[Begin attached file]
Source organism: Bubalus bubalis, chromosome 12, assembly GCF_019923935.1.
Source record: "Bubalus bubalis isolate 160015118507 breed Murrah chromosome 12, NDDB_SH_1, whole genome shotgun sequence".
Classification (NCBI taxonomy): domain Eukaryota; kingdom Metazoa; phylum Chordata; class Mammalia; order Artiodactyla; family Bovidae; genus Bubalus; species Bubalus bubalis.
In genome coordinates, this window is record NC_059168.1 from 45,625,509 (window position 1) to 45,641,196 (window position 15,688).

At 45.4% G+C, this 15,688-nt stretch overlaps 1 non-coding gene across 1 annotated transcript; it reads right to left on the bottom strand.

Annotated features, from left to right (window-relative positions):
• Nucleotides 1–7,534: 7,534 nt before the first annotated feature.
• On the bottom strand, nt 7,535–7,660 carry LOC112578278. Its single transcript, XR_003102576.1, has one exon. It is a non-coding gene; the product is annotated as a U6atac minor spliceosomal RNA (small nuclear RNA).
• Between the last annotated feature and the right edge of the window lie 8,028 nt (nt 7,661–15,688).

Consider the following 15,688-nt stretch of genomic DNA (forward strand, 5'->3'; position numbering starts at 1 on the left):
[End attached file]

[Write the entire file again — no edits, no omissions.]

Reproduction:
Source organism: Bubalus bubalis, chromosome 12, assembly GCF_019923935.1.
Source record: "Bubalus bubalis isolate 160015118507 breed Murrah chromosome 12, NDDB_SH_1, whole genome shotgun sequence".
Classification (NCBI taxonomy): domain Eukaryota; kingdom Metazoa; phylum Chordata; class Mammalia; order Artiodactyla; family Bovidae; genus Bubalus; species Bubalus bubalis.
In genome coordinates, this window is record NC_059168.1 from 45,625,509 (window position 1) to 45,641,196 (window position 15,688).

At 45.4% G+C, this 15,688-nt stretch overlaps 1 non-coding gene across 1 annotated transcript; it reads right to left on the bottom strand.

Annotated features, from left to right (window-relative positions):
• Nucleotides 1–7,534: 7,534 nt before the first annotated feature.
• On the bottom strand, nt 7,535–7,660 carry LOC112578278. Its single transcript, XR_003102576.1, has one exon. It is a non-coding gene; the product is annotated as a U6atac minor spliceosomal RNA (small nuclear RNA).
• Between the last annotated feature and the right edge of the window lie 8,028 nt (nt 7,661–15,688).

Consider the following 15,688-nt stretch of genomic DNA (forward strand, 5'->3'; position numbering starts at 1 on the left):